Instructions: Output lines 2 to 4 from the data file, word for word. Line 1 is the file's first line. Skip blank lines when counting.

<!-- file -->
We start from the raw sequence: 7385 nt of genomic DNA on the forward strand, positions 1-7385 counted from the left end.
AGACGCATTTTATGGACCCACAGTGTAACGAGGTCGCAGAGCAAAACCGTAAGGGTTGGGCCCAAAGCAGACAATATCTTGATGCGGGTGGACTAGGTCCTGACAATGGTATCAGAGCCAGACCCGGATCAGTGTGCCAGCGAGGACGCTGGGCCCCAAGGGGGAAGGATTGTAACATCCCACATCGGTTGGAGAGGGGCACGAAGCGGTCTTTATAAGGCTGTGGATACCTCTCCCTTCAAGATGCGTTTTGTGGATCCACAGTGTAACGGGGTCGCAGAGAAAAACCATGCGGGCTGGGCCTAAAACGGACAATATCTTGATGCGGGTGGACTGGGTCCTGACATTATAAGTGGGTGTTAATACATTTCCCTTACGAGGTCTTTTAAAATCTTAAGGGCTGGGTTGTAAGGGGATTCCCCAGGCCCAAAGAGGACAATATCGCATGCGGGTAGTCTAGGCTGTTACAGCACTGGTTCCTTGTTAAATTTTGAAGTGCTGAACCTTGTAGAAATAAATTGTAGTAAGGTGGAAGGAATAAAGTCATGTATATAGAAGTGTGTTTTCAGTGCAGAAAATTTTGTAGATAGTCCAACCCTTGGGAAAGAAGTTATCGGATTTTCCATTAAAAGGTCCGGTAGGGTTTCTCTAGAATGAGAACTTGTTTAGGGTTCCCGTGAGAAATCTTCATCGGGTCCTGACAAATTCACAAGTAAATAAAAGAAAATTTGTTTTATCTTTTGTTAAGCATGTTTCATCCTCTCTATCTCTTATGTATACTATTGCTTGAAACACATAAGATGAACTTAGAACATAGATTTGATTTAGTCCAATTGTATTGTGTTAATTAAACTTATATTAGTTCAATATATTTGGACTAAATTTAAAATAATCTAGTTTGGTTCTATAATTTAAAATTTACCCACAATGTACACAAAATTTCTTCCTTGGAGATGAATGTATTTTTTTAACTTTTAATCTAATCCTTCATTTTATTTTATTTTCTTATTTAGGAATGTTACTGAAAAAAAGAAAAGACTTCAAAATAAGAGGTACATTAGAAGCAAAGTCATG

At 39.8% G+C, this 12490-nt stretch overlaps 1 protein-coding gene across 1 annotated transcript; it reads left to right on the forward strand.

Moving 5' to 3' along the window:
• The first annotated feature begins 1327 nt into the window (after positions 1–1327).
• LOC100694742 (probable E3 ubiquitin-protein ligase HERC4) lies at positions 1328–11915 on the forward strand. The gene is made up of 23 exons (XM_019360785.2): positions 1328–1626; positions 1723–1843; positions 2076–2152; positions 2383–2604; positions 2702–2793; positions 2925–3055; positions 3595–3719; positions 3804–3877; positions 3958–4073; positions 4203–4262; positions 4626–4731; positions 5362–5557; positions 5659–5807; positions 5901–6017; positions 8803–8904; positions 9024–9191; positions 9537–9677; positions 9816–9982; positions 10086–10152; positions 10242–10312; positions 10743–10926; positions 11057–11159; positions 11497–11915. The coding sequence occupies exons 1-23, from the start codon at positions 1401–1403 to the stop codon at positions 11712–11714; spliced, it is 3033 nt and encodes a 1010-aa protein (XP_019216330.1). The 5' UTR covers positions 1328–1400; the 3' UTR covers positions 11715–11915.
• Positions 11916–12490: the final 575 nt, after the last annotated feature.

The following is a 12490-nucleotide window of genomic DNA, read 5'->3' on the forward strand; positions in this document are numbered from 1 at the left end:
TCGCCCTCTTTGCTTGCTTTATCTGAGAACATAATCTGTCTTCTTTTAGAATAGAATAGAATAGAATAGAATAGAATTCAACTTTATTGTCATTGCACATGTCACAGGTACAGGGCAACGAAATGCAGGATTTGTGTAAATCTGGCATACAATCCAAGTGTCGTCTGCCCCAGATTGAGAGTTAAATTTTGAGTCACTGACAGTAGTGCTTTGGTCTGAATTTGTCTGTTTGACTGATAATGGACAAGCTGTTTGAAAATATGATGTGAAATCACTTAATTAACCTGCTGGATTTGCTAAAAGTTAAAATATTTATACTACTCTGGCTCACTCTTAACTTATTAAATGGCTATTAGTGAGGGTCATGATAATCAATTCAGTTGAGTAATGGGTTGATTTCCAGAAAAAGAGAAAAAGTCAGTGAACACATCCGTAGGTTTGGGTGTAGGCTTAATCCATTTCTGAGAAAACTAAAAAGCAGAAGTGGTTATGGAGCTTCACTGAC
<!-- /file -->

AGACGCATTTTATGGACCCACAGTGTAACGAGGTCGCAGAGCAAAACCGTAAGGGTTGGGCCCAAAGCAGACAATATCTTGATGCGGGTGGACTAGGTCCTGACAATGGTATCAGAGCCAGACCCGGATCAGTGTGCCAGCGAGGACGCTGGGCCCCAAGGGGGAAGGATTGTAACATCCCACATCGGTTGGAGAGGGGCACGAAGCGGTCTTTATAAGGCTGTGGATACCTCTCCCTTCAAGATGCGTTTTGTGGATCCACAGTGTAACGGGGTCGCAGAGAAAAACCATGCGGGCTGGGCCTAAAACGGACAATATCTTGATGCGGGTGGACTGGGTCCTGACATTATAAGTGGGTGTTAATACATTTCCCTTACGAGGTCTTTTAAAATCTTAAGGGCTGGGTTGTAAGGGGATTCCCCAGGCCCAAAGAGGACAATATCGCATGCGGGTAGTCTAGGCTGTTACAGCACTGGTTCCTTGTTAAATTTTGAAGTGCTGAACCTTGTAGAAATAAATTGTAGTAAGGTGGAAGGAATAAAGTCATGTATATAGAAGTGTGTTTTCAGTGCAGAAAATTTTGTAGATAGTCCAACCCTTGGGAAAGAAGTTATCGGATTTTCCATTAAAAGGTCCGGTAGGGTTTCTCTAGAATGAGAACTTGTTTAGGGTTCCCGTGAGAAATCTTCATCGGGTCCTGACAAATTCACAAGTAAATAAAAGAAAATTTGTTTTATCTTTTGTTAAGCATGTTTCATCCTCTCTATCTCTTATGTATACTATTGCTTGAAACACATAAGATGAACTTAGAACATAGATTTGATTTAGTCCAATTGTATTGTGTTAATTAAACTTATATTAGTTCAATATATTTGGACTAAATTTAAAATAATCTAGTTTGGTTCTATAATTTAAAATTTACCCACAATGTACACAAAATTTCTTCCTTGGAGATGAATGTATTTTTTTAACTTTTAATCTAATCCTTCATTTTATTTTATTTTCTTATTTAGGAATGTTACTGAAAAAAAGAAAAGACTTCAAAATAAGAGGTACATTAGAAGCAAAGTCATG

At 39.8% G+C, this 12490-nt stretch overlaps 1 protein-coding gene across 1 annotated transcript; it reads left to right on the forward strand.

Moving 5' to 3' along the window: